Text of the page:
Iconic Seaside Heights carousel set to reopen after $2.5 million restoration project

The restored carousel is named for Dr. Floyd L. Moreland who was instrumental in getting it fixed.

Jim Murdoch

Jun 28, 2024, 10:14 PM

Updated 24 days ago


A Jersey Shore tradition rides again in Seaside Heights.
Hundreds of people gathered on Friday to get their first look at the fully restored and operational Floyd Moreland Carousel.
“I operated this for 30-40 years when I was in school,” said Dr. Floyd L. Moreland.
The 82-year-old is all smiles as he stands in front of the eponymously named carousel in the beautiful new setting on the north end of the world-famous Seaside Heights boardwalk.
“When my name was put on that horse - that was one of my favorite horses according to my grandfather when I was a kid – I thought I died and gone to heaven and he’s the lead horse,” Moreland said.
The carousel took its first spin at the Jersey Shore back in the 1930s. Moreland operated this very ride inside the Casino Arcade as a teenager and then, decades later, helped save it from being sold.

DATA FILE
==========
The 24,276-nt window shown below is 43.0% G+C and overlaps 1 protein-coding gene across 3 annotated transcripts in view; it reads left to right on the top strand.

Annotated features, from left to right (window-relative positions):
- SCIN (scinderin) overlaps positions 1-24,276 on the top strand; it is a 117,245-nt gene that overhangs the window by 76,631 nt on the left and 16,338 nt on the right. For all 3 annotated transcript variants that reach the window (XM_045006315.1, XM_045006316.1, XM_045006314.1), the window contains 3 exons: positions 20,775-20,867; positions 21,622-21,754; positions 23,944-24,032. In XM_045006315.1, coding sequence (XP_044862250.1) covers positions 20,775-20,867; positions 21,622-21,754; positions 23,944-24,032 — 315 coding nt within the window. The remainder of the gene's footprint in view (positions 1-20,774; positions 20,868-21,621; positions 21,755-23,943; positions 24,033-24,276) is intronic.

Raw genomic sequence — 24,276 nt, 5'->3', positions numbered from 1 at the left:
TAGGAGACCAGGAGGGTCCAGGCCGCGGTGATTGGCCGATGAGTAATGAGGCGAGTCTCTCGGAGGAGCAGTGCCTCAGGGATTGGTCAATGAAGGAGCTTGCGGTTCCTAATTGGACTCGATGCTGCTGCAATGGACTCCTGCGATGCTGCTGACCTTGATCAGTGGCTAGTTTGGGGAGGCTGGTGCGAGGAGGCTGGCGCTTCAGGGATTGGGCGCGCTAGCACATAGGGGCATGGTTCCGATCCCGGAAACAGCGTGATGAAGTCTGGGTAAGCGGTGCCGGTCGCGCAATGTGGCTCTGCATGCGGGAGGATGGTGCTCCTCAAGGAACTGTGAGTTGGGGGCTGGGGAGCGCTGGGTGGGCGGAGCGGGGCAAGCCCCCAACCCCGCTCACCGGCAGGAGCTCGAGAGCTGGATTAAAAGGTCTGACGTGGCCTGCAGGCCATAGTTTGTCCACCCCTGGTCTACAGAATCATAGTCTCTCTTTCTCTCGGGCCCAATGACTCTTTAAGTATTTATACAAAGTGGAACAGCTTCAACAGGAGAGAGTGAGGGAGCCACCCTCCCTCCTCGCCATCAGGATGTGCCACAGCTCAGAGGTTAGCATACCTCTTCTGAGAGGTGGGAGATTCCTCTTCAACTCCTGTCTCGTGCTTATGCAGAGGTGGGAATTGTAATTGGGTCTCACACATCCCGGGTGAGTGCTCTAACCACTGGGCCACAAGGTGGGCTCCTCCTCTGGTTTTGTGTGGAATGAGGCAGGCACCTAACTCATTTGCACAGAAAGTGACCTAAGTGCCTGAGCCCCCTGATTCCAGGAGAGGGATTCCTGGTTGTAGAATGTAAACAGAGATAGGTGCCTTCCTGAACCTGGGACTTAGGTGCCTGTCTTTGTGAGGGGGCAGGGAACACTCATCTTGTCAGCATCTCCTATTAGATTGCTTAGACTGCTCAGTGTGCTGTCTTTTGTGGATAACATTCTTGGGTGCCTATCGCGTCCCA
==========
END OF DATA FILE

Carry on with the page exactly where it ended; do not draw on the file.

A $2.5 million restoration project spanned five years, including the new carousel building and soon-to-be museum. The hand-crafted animals shipped to Ohio for refurbishing are now fully assembled and waiting to be ridden again.
The carousel isn’t there to make Seaside Heights a ton of money. Rides will cost just $4 for adults and kids under 42 inches tall are free. Moreland says that one can’t put a price tag on all the memories yet to come.
“Other rides flip you upside down and they make you scream and get you frightened, but this one you can be anything or anywhere you want,” he said.
Seaside Heights will operate the ride, but it will always be in the name of the college professor who saved it from destruction, for generations to come.
“This to me is a symbol of a kinder world. And the world we are living in now is far too nasty world. It’s hateful, and we need things like this to bring us back to kindness,” Moreland said.
The carousel will open to the public next Wednesday, and plans call for it to be operational year-round. The mayor says a schedule will be posted on the town’s website in the coming weeks.

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